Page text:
In this week’s “employment law case of the week” we’ll take a look at the recent Employment Appeal Tribunal case of Onyango v Adrian Berkeley t/a Berkeley Solicitors UKEAT/0407/12/ZT.

  1. What were the facts in Onyango v Adrian Berkeley t/a Berkeley Solicitors?
  2. What is the relevant law relating to protected disclosures?
  3. What was the Employment Appeal Tribunal’s decision in Onyango v Adrian Berkeley t/a Berkeley Solicitors?
  4. An employment specialist’s thoughts on Onyango v Adrian Berkeley t/a Berkeley Solicitors

What were the facts in Onyango v Adrian Berkeley t/a Berkeley Solicitors?

Mr. Onyango (“the Claimant”) worked for Adrian Berkeley t/a Berkeley Solicitors (“the Respondent”) as a solicitor. After he left his employment he made a protected disclosure. He subsequently alleged that because of this protected disclosure the Respondent accused him of forgery and dishonesty. He was reported to the Solicitors Regulation Authority on this basis and was subjected to an investigation. The Claimant complained to the Employment Tribunal that he had been unfairly dismissed and that he had been subjected to a detriment because he had made a protected disclosure. The Employment Tribunal held that it did not have jurisdiction to hear the Claimant’s claim of protected disclosure detriment because he made the protected disclosure after he left his employment. The Claimant appealed against this ruling.

What is the relevant law relating to protected disclosures?

Where a worker has been subjected to a detriment they can make a claim to the Employment Tribunal under s.43B Employment Rights Act 1996. Under s.43B ERA 1996 it is unlawful for an employer to subject a worker to a detriment because the worker has made a protected disclosure. However, there was obviously some disagreement about the definition of “worker” in this case and whether a person could still be defined as a worker after their contract of employment had been terminated. The Claimant claimed that they could and the Respondent claimed that they could not. This was the point that the Employment Appeal Tribunal addressed.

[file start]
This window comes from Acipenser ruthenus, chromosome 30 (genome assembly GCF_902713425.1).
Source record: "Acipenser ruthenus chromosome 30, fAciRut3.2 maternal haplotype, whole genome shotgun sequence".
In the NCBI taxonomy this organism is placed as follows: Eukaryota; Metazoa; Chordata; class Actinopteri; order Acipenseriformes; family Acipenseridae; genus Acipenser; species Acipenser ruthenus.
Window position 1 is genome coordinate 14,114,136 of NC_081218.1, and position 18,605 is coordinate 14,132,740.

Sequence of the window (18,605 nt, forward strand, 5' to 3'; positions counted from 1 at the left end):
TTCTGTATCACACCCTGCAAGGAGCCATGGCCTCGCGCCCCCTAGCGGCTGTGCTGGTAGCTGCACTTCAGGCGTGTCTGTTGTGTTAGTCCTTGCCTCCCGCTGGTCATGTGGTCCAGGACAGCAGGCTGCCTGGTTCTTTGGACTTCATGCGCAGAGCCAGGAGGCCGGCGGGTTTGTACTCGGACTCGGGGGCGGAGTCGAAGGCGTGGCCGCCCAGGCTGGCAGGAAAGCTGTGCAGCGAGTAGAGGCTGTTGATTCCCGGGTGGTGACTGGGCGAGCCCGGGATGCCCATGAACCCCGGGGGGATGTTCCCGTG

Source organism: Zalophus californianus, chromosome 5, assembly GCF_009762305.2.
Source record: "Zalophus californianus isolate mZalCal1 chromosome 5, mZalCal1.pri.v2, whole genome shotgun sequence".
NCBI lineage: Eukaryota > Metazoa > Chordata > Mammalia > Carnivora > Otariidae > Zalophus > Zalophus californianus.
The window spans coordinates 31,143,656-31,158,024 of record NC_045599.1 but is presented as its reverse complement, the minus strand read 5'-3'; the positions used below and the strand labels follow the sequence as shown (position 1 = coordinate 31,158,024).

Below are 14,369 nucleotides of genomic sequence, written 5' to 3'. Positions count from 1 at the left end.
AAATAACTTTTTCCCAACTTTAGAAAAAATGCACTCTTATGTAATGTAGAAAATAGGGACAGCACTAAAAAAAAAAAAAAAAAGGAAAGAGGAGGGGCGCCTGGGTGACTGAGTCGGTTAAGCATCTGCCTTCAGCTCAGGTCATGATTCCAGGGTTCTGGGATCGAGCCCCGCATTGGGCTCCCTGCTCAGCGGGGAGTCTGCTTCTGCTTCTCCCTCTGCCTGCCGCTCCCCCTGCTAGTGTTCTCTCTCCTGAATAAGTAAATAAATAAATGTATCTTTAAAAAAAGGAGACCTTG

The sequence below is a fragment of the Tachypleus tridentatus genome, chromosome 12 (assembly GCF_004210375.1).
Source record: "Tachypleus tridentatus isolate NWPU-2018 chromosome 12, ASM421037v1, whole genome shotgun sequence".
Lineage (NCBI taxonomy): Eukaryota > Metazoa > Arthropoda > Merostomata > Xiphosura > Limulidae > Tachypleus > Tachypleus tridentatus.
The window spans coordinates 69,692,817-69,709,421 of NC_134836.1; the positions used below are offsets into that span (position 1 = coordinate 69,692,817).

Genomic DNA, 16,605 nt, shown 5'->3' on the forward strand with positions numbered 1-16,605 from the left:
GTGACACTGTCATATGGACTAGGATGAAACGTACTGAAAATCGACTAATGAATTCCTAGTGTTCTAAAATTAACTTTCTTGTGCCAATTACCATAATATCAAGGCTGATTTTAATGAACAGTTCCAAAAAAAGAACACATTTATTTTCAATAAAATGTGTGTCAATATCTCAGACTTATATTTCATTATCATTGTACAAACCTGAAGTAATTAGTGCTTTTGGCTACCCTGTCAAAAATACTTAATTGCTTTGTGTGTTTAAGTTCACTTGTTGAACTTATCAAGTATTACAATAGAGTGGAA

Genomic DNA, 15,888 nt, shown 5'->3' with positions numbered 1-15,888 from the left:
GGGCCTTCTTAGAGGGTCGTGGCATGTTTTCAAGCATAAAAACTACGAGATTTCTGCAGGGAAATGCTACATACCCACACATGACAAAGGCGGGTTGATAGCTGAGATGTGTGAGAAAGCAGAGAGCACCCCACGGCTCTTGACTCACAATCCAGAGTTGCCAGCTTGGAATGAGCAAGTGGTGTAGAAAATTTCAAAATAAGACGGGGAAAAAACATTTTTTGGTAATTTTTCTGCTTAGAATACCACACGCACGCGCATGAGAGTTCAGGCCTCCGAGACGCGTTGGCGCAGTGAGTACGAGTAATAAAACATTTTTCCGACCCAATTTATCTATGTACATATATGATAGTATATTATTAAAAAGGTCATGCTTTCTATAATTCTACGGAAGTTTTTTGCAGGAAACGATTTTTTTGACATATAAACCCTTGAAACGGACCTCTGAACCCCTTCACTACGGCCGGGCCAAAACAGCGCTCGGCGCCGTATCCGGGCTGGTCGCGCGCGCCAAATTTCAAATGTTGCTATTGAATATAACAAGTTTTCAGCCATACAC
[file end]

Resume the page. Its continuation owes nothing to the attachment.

What was the Employment Appeal Tribunal’s decision in Onyango v Adrian Berkeley t/a Berkeley Solicitors?

The Employment Appeal Tribunal ruled in the Claimant’s favour, holding that a protected disclosure made after the contract of employment had terminated could be protected under s.43B Employment Rights Act 1996. Worker is defined under s.230 ERA 1996 as those who have or have ceased to be in a contractual relationship of service. The EAT held that the parties were in such a relationship. The EAT also held that since the detriment must have occurred and must have been linked to the protected disclosure they could see no reason for limiting the ability to make such a disclosure to the simple duration of the employment.

An employment specialist’s thoughts on Onyango v Adrian Berkeley t/a Berkeley Solicitors

Chris Hadrill, specialist employment law solicitor at Redmans, said “this is an important and a very welcome case – before Onyango it was rather unclear as to whether a worker could make a claim for detriment due to a protected disclosure after the employment relationship has ended. The Employment Appeal Tribunal has cleared this up by finding that there’s no reason to limit the ability to make a protected disclosure to the period of the employment relationship”.

Direct 2 Lawyers offer advice from employment law solicitors, including no win no fee employment solicitors

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The Direct 2 Lawyers Employment Team post daily on interesting employment law cases, Employment Tribunal judgments and Employment Appeal Tribunal judgments. All of the Employment Team posts are written by qualified specialist employment lawyers

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